Pros: Fast paced racing, anime styled graphics, story based first player
Cons: Control not as responsive as other F-Zero games, nothing new
F-Zero: Falcon Legend is based around the anime series F-Zero Falcon
Tradition done by TV Tokyo, but that doesn't mean that you wont see some
familiar faces. If you've played F-Zero GX you'll see a bunch of
characters like Samurai Goroh, Zoda, Ryu Suzaku and of course Captain Falcon.
Even though F-Zero: Falcon Legend does have a story, and a good one
that's probably not why you're playing this game. Thankfully, the
gameplay, graphics and sound all hold their ground.
If you've played F-Zero: Maximum Velocity or the SNES F-Zero you know
what to expect. It's kind of funny that Nintendo built F-Zero FL on the
old SNES mode 7 game engine instead of an entirely new engine. Luckily,
the F-Zero engine still looks good and feel as cool as it did almost ten
years ago. In the game you'll be racing through tracks with tight
corners, random traps, jumps and boost arrows. It doesn't matter if you
play the story mode or the grand prix mode, the game is essentially the
same. The goal of this game, like all other racing games, is to get to
the finish as fast as possible. You have to get to the finish without
hitting too many obstacles because if your life bar goes to zero your
car explodes. Besides pressing A to accelerate and B to brake you can
drift by pressing L or R and press both L and R to get a handy speed
boost. One thing to note is the controls aren't as responsive as F-Zero
Maximum Velocity or the SNES F-Zero. This wouldn't be too much of a
problem, if the levels didn't have tight corners. You'll almost have to
predict when you're going to turn if you have to make two tight corners
in a row. This can get a little frustrating if you're playing the story
mode because if you don't get first place you lose.
The story mode gives the game more depth for single players. You'll
get the chance to play through the anime series and learn how to play
F-Zero. The first few levels are pretty easy, but are good tutorials if
you've never played an F-Zero game before. If you win a race you'll
some cash, which can be used to upgrade your vehicle. Half of the game
is ensuring that your vehicle is the better than the other cars you're
racing against. To get easy money you can race tracks that you've
already completed for a quick cash boost. As a bonus, the story mode has
cut scenes at the start and end of the races. The graphics during the
cut scenes are well done. All of the characters are pre rendered and
have a hand drawn look to them. Behind the characters is a very anime
styled background of flashing colors and moving lines. For the GBA the
graphical quality of the cut scenes rivals some early Playstation games. The in game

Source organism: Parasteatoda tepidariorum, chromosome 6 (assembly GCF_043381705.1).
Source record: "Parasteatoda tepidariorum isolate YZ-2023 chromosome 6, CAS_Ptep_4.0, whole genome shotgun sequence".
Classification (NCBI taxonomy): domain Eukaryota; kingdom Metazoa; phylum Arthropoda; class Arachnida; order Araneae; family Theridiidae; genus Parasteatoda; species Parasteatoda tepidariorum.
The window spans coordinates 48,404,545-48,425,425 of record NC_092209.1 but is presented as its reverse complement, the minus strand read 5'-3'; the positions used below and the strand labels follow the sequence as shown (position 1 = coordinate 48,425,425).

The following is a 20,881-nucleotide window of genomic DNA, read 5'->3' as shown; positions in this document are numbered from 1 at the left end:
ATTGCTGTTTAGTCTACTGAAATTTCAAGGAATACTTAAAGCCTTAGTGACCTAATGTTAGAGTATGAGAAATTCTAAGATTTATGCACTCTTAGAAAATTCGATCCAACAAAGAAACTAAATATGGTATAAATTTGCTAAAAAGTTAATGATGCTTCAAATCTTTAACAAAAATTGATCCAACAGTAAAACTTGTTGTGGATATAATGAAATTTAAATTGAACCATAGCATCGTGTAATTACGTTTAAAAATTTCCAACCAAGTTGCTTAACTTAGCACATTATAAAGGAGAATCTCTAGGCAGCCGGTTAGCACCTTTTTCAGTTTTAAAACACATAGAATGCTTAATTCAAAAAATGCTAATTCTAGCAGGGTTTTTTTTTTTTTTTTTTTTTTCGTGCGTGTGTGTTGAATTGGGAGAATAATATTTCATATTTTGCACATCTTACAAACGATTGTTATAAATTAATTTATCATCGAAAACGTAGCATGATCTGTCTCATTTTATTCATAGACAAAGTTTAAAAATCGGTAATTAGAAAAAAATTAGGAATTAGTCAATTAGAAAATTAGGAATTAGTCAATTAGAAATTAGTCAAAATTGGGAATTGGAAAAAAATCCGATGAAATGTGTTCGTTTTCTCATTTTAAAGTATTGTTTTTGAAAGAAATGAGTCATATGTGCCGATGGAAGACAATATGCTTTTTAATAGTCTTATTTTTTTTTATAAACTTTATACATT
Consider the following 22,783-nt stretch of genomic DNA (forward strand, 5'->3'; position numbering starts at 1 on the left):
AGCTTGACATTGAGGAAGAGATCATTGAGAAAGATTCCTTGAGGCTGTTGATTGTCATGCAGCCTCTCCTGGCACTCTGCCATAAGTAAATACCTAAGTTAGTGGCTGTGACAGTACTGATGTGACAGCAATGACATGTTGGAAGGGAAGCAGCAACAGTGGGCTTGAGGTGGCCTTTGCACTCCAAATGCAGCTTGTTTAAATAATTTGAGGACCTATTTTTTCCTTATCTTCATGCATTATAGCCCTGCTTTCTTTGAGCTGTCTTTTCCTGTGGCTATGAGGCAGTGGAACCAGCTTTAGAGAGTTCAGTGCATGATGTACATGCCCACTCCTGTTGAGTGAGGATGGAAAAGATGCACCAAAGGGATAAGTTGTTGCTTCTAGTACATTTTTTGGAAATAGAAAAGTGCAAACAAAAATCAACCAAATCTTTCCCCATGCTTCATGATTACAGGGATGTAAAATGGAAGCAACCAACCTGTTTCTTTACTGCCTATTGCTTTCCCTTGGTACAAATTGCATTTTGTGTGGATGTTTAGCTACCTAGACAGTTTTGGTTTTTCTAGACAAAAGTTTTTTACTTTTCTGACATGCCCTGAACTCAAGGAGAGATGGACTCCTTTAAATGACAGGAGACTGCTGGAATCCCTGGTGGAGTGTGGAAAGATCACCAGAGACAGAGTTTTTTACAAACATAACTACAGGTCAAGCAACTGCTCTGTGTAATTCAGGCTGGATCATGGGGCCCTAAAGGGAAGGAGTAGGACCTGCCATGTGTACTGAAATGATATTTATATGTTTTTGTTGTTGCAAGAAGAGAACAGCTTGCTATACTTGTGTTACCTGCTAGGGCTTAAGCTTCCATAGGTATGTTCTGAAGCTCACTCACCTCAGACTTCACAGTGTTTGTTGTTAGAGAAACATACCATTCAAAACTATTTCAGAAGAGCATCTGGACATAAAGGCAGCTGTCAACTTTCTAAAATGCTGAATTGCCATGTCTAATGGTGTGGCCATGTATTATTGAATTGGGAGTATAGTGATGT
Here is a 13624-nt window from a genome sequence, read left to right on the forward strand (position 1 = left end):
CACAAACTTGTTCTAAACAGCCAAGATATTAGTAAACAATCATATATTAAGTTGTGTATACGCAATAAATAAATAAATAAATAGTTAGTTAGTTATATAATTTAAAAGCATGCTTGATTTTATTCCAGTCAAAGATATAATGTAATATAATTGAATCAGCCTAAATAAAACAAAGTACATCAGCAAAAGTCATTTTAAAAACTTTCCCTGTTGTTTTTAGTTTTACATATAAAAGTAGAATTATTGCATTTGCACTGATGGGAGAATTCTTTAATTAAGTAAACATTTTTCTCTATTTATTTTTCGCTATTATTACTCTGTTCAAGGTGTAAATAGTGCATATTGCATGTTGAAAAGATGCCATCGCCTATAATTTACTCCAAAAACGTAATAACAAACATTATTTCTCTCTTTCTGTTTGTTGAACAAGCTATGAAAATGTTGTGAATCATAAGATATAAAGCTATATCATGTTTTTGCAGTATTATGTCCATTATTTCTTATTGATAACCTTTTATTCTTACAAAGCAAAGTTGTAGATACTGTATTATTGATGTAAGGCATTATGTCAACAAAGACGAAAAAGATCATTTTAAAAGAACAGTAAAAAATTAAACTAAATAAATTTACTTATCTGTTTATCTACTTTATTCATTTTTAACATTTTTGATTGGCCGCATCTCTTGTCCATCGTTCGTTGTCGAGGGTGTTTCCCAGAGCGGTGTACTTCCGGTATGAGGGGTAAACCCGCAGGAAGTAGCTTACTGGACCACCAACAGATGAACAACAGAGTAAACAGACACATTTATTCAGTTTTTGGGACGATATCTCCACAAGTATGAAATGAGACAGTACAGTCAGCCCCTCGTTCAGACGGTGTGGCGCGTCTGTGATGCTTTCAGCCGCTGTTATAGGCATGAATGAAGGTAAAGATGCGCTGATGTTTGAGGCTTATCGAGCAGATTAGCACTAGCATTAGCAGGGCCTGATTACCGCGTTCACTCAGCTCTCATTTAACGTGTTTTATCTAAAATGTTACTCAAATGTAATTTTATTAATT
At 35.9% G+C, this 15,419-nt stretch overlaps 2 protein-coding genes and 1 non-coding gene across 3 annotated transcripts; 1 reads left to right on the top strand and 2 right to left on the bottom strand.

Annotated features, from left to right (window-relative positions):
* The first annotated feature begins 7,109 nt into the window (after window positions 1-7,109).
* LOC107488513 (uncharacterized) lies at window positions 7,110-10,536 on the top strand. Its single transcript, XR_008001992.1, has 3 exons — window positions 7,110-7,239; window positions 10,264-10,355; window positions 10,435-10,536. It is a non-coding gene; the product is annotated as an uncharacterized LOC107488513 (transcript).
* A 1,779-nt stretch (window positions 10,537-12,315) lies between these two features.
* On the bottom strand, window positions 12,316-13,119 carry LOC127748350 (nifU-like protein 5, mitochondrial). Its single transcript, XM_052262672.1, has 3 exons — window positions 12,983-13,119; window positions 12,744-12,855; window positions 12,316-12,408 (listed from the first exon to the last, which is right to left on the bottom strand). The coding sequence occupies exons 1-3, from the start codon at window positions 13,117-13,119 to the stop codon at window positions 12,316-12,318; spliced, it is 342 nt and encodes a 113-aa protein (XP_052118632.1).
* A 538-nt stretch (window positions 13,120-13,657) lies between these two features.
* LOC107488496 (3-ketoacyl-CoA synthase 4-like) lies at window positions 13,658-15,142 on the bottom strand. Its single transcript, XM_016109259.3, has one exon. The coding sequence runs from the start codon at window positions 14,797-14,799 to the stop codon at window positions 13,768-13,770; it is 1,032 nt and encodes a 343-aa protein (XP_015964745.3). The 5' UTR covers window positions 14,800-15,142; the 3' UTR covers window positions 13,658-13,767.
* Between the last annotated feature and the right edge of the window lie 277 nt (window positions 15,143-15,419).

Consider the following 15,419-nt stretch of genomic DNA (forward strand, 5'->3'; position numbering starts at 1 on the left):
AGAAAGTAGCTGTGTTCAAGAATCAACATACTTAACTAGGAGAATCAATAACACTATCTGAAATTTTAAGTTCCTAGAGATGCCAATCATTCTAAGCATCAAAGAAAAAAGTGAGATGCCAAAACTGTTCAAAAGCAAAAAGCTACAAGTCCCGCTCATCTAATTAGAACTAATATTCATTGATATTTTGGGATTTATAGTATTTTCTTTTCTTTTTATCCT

graphics aren't nearly as amazing. The game looks just like F-Zero from the SNES. The cars are kind of blocky and pixelated and the racing
background is flat and full of random squares (which supposedly are
buildings... or random squares). One thing that is good
about the low amount of graphical detail is that it leads to no flicker
throughout the game. It's a trade off because better graphics means less
speed and F-Zero is a game based on high speed racing.
F-Zero: Falcon Legend captures the speed of its predecessors.
Everything in the game feels fast paced. When your car is moving at 1000
km/hr you feel like you're going to lose control of your vehicle. You're
forced to learn how to drift, it's an essential to win the matches. The
races are also rather short and have a lot of turns, which keeps the
intensity of gameplay rather high. Even though the levels may be 30 to
60 seconds long expect to play them a couple of times to learn the track
before you beat them. Due to the incredible speed of F-Zero: Falcon
Legend you almost have to memorize all of the turns to win a match.
There is a handy mini map of the level at the bottom of the screen,
which is helpful in the Grand Prix mode. However, in the story mode the
map is almost worthless since you're driving in a city with many
obstacles and you don't know the path to the finish. The music is keeps with
the pace, too. If you remember the classic F-Zero Big Blue tune you'll
hear it in this game, remixed many, many times. Other songs besides Big
Blue are also faced pace techno beat songs, which add to the intensity of
the racing. All of this makes the game a fun experience overall.
The game does have some secrets to keep single players interested. After you
beat the story mode and the grand prix mode you can unlock cars, upgrade
your cars and even race against a second player. Racing against a second
player is one of the core components of the game, but this requires to
copies of the game. This game also does
feature e-reader support, but we did not have a chance to see what extra
bonuses the e-reader support would give. It is believed that the
e-reader would be used to add in extra race tracks. In F-Zero there's
always the ultimate challenge, which is beating your own top times, a
challenge that all racing fans aspire.
All of the voices when you select items in the menu are in English.
However all of the text, which includes menus and the story are in
Japanese. Luckily, you won't need to understand any Japanese to enjoy
the core part of the game, the racing action.
The game has no slated release date except a vague 2004 release.
This game is likely to be released in the US due to the popularity of
If you liked any of the F-Zero games you'll enjoy this. If you have a
Game Boy Advance and are looking for a fast paced game you can play
casually, you'll enjoy this, too. This game has enough content for die
hard gamers and an easy learning curve for casual gamers.